Of course, lake trout of such prodigious sizes can only be found in the suitable water bodies. 

For the fish to reach such a big size, the lake they inhabit has to be very big, very deep, and full of prey fish. 

But if all of those conditions are met, lakers that are found in such waters can undoubtedly reach a maximum size of 80lb and 50 inches, or more, as a later section of this article will show! 

What Is the Average Size of Lake Trout?

Courtesy of Butch Shapiro (

Naturally, most rod and reel-caught fish lake trout will never reach such surreal dimensions. The average size of lake trout in many waters is somewhere between 5 and 15lb and 20 and 30 inches.

Of course, this does not apply to all lakes, and while their average weight could be 15 or 20lb in one lake, it could be around 5lb in another.

Once again, it all depends on the fish’s habitat and the abundance of prey fish.

For example, suppose the number of protein-rich baitfish is low, and the abundance of other predators (such as pike, musky, or bass) is high. In that case, the lake trout in this habitat would probably have a relatively small average size.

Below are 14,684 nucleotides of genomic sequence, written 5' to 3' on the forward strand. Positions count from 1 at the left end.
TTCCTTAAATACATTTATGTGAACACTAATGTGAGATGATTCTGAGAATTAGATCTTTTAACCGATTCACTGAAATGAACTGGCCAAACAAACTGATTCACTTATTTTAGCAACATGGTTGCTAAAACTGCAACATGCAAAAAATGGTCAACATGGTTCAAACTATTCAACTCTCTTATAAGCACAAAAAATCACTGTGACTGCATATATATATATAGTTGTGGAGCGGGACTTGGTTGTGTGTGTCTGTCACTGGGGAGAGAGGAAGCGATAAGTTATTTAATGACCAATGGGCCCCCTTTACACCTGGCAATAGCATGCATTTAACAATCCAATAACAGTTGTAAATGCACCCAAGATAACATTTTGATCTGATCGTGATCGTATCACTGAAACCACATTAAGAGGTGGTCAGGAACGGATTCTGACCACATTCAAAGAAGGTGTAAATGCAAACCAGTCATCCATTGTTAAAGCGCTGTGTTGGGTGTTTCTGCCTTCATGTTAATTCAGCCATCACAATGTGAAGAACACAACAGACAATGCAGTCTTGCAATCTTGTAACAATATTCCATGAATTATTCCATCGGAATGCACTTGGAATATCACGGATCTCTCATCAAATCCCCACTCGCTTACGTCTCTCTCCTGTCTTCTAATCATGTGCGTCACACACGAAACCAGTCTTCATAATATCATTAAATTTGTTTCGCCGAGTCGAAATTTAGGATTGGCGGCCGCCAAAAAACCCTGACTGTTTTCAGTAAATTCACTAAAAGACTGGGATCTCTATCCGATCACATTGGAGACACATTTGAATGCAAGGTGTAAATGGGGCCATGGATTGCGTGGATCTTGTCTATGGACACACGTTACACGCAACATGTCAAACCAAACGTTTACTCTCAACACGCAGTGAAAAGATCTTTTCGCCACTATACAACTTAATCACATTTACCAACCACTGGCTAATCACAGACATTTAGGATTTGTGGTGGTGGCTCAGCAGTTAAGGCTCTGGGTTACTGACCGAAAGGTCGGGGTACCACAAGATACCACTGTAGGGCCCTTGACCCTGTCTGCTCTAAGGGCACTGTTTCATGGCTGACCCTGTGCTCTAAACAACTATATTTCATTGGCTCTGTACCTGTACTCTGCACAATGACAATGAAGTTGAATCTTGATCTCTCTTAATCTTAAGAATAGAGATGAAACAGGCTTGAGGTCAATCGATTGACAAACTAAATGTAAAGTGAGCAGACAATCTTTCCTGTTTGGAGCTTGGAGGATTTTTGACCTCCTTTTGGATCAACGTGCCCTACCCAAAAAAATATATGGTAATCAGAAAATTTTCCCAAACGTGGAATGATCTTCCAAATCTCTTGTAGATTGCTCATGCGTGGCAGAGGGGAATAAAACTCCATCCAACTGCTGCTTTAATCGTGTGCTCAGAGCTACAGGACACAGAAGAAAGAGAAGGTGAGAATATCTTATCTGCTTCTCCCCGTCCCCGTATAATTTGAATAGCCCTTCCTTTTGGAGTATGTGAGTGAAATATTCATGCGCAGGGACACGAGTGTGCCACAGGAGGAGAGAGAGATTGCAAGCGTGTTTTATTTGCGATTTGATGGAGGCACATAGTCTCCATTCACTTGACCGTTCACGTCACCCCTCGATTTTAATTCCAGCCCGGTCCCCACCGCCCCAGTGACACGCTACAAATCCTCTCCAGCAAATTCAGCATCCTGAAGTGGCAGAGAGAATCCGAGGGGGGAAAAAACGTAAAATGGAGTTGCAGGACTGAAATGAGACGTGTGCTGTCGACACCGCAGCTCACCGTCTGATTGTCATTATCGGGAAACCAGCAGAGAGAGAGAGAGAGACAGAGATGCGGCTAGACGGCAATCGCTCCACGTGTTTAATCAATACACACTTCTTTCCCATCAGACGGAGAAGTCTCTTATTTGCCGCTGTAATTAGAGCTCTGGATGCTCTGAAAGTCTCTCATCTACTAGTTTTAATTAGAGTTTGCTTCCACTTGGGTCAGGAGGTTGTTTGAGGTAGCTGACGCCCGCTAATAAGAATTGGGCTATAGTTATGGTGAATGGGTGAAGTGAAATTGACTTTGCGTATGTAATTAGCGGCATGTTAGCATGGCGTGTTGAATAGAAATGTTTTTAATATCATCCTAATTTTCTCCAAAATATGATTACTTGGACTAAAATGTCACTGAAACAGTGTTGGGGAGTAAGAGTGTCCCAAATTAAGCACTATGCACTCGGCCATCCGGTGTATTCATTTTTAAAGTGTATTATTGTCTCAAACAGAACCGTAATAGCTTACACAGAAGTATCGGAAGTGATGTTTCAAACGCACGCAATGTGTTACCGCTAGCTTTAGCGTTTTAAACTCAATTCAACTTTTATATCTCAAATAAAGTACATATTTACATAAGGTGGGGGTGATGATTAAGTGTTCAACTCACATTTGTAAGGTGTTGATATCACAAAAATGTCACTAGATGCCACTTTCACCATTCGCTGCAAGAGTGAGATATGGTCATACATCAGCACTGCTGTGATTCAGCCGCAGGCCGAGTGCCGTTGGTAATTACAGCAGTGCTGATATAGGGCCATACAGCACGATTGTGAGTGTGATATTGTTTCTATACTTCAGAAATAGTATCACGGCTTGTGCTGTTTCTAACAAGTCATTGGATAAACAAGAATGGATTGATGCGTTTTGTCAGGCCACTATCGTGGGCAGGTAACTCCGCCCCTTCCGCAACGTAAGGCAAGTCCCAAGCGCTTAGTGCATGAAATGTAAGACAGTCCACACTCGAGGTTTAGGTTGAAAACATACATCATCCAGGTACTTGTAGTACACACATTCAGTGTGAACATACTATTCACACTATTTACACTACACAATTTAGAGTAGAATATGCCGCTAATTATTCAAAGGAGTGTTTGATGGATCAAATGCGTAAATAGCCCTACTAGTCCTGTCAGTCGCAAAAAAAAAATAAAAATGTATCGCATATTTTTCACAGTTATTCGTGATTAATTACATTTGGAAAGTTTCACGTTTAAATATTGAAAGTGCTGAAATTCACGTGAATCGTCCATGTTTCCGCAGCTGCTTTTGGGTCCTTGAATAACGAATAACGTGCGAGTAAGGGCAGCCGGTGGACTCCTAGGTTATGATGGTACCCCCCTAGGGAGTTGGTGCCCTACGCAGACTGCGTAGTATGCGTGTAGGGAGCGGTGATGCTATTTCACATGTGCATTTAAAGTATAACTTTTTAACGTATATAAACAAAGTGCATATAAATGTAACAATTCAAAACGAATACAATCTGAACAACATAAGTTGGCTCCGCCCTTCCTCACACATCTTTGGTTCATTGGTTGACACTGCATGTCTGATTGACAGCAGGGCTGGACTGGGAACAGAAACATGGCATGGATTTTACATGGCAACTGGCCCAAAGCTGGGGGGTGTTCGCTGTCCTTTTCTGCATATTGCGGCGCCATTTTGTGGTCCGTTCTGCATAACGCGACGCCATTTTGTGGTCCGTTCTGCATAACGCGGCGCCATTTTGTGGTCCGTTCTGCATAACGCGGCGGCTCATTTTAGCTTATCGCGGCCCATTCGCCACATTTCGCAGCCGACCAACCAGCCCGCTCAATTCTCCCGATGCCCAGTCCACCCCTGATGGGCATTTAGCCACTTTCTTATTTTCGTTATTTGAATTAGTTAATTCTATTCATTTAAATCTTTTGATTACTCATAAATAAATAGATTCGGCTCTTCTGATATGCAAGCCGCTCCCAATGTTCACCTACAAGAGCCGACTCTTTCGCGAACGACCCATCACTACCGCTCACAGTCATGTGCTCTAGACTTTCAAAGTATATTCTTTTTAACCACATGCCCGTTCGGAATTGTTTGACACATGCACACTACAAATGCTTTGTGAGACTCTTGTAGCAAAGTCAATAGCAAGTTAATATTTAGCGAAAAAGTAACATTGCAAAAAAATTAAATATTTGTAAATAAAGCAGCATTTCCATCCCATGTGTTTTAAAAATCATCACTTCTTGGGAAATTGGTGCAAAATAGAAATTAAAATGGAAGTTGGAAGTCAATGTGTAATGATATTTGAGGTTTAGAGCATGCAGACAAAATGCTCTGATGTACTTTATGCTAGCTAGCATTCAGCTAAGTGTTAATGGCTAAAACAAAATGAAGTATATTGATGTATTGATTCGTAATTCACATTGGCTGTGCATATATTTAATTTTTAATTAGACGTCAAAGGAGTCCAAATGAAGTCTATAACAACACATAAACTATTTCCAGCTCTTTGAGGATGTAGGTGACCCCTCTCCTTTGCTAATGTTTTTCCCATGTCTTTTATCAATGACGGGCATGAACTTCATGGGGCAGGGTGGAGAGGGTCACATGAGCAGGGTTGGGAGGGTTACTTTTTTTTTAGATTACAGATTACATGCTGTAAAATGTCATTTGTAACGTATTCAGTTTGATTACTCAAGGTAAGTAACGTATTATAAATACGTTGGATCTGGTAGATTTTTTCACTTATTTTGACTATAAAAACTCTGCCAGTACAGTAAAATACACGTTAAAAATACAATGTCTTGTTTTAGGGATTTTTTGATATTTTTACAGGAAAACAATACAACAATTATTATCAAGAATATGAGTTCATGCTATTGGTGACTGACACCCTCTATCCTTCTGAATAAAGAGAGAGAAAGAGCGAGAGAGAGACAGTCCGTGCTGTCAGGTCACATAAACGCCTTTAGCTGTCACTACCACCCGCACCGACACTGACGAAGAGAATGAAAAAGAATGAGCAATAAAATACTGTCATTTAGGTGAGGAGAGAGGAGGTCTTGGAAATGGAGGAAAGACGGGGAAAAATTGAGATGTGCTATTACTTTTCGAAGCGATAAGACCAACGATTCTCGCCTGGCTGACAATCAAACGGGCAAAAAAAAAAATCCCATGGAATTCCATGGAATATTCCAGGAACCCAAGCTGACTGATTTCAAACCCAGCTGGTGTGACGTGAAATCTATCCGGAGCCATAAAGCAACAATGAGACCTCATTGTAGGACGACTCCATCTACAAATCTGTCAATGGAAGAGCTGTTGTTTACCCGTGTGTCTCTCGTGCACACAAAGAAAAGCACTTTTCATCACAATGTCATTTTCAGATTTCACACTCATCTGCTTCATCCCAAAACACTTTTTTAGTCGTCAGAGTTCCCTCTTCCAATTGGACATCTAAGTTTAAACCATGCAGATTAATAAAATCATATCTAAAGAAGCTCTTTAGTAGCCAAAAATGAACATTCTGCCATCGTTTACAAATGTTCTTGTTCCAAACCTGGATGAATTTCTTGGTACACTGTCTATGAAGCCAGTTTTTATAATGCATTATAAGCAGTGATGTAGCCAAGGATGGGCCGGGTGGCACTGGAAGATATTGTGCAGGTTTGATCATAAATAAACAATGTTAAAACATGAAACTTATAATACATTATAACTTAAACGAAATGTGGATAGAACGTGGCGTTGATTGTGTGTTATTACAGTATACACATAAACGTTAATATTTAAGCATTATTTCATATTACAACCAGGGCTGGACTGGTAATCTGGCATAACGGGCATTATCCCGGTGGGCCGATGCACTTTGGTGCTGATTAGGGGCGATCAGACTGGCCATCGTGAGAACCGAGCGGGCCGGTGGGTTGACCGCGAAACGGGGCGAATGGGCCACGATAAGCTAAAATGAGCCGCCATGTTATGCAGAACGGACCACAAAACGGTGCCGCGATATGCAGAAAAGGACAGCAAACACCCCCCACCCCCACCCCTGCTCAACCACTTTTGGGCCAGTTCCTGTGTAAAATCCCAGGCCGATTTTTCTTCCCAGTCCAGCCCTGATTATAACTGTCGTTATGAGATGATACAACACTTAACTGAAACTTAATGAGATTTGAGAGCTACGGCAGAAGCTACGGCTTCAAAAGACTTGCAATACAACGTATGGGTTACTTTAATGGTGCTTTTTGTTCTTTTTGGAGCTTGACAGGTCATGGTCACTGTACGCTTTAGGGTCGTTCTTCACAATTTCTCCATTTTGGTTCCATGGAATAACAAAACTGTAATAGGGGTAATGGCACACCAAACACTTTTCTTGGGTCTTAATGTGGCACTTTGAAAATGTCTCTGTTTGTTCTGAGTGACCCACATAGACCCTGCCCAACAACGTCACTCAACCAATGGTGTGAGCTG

On the other hand, lakes in which the lake trout is the sole or top predator and that have an abundant prey fish population might be home to lakers with a much larger average size.

What Is the Biggest Lake Trout Ever Caught?

Now that you know both the average and maximum size of lake trout, it’s time to reveal the unbelievable world record for this species!

The biggest lake trout ever caught is a gigantic fish of no less than 102lb. Two anglers caught it on Lake Athabasca (Saskatchewan, Canada) back in 1961. This behemoth reportedly measured an incredible 60 inches.